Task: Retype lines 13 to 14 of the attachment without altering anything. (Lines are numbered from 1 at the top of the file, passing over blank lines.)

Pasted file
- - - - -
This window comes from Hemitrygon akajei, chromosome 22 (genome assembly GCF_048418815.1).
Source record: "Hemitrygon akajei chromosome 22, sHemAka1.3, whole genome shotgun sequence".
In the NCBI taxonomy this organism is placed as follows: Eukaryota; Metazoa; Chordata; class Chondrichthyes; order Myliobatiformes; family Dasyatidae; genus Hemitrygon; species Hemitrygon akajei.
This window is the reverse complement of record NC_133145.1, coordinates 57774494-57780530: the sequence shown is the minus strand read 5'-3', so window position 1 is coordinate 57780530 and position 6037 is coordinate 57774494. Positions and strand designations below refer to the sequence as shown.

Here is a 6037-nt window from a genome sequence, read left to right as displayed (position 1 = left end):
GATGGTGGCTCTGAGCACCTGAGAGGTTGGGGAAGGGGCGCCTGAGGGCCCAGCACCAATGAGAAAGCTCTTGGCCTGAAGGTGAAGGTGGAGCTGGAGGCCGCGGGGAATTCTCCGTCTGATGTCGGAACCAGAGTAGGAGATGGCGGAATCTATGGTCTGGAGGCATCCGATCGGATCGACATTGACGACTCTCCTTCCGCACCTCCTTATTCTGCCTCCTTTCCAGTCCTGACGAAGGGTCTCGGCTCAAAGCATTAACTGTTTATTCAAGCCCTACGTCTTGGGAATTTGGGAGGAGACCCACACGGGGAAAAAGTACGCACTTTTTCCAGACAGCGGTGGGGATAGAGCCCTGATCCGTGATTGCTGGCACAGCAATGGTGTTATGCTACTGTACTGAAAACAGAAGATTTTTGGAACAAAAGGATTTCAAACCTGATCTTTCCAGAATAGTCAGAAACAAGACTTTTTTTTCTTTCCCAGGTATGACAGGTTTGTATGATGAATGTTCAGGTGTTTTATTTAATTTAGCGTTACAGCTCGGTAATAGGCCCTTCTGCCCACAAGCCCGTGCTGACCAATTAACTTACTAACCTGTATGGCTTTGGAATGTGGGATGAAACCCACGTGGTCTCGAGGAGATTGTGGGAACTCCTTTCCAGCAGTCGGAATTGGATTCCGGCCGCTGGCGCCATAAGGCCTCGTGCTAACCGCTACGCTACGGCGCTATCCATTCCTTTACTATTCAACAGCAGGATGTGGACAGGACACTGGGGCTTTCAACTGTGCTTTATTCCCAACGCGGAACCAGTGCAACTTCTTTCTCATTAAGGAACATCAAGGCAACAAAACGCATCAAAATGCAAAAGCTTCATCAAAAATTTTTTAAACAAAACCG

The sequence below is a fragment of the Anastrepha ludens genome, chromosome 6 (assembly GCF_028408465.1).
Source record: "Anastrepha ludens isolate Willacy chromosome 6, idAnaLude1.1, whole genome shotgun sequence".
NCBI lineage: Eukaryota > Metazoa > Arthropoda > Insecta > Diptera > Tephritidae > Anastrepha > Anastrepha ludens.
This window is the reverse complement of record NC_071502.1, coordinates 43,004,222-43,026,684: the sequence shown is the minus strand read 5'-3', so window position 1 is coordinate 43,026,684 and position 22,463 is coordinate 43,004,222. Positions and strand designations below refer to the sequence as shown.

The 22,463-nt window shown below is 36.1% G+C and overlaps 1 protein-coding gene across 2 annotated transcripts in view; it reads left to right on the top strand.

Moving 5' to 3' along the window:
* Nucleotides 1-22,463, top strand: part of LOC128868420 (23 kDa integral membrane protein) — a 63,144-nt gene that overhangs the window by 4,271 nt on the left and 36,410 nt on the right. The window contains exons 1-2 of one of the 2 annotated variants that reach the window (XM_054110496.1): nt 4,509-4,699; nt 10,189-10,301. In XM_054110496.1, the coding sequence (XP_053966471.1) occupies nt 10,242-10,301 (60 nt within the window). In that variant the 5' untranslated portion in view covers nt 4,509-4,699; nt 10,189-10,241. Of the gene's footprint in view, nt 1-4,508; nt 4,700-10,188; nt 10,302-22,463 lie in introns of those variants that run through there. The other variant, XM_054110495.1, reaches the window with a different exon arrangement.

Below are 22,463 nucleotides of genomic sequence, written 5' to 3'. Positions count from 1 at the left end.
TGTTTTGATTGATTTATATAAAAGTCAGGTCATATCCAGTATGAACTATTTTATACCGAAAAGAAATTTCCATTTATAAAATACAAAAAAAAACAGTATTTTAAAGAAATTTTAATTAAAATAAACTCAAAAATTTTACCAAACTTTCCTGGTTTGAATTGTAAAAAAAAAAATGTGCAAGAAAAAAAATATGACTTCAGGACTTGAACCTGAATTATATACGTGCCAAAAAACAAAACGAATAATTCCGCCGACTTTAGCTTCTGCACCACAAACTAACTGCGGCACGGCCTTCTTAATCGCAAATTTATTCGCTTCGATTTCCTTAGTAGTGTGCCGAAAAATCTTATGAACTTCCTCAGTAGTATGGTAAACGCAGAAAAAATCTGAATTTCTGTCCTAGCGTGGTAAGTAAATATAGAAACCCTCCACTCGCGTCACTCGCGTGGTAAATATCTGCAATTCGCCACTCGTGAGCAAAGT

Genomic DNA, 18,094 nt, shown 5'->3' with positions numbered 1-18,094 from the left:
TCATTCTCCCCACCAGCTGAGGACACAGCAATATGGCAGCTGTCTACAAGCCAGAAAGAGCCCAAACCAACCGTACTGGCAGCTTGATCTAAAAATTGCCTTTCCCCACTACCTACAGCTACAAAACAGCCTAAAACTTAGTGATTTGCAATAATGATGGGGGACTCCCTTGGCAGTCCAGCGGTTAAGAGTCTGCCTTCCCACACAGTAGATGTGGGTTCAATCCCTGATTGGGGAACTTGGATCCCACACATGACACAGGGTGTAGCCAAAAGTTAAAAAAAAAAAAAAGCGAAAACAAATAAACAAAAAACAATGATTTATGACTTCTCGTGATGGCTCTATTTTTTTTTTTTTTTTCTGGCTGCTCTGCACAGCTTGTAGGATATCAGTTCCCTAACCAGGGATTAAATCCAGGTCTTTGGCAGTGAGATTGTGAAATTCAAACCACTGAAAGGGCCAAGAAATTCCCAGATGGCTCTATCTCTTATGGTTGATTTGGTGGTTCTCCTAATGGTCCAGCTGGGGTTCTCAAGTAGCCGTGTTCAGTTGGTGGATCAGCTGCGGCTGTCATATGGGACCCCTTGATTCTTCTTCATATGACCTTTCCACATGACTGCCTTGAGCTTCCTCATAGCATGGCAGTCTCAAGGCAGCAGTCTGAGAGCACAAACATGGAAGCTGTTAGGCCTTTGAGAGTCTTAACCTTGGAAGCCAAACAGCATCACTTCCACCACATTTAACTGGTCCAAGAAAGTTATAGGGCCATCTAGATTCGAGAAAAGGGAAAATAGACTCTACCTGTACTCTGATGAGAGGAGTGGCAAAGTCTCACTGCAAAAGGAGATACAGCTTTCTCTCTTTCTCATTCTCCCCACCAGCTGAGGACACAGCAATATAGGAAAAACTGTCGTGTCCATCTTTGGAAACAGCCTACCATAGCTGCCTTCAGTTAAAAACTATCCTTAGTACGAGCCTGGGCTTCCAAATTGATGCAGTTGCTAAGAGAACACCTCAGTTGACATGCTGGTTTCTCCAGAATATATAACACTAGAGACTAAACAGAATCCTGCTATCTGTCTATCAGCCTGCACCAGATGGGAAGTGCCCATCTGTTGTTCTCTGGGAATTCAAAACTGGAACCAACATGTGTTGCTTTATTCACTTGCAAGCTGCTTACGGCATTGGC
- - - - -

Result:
* Nucleotides 1-22,463, top strand: part of LOC128868420 (23 kDa integral membrane protein) — a 63,144-nt gene that overhangs the window by 4,271 nt on the left and 36,410 nt on the right. The window contains exons 1-2 of one of the 2 annotated variants that reach the window (XM_054110496.1): nt 4,509-4,699; nt 10,189-10,301. In XM_054110496.1, the coding sequence (XP_053966471.1) occupies nt 10,242-10,301 (60 nt within the window). In that variant the 5' untranslated portion in view covers nt 4,509-4,699; nt 10,189-10,241. Of the gene's footprint in view, nt 1-4,508; nt 4,700-10,188; nt 10,302-22,463 lie in introns of those variants that run through there. The other variant, XM_054110495.1, reaches the window with a different exon arrangement.

Below are 22,463 nucleotides of genomic sequence, written 5' to 3'. Positions count from 1 at the left end.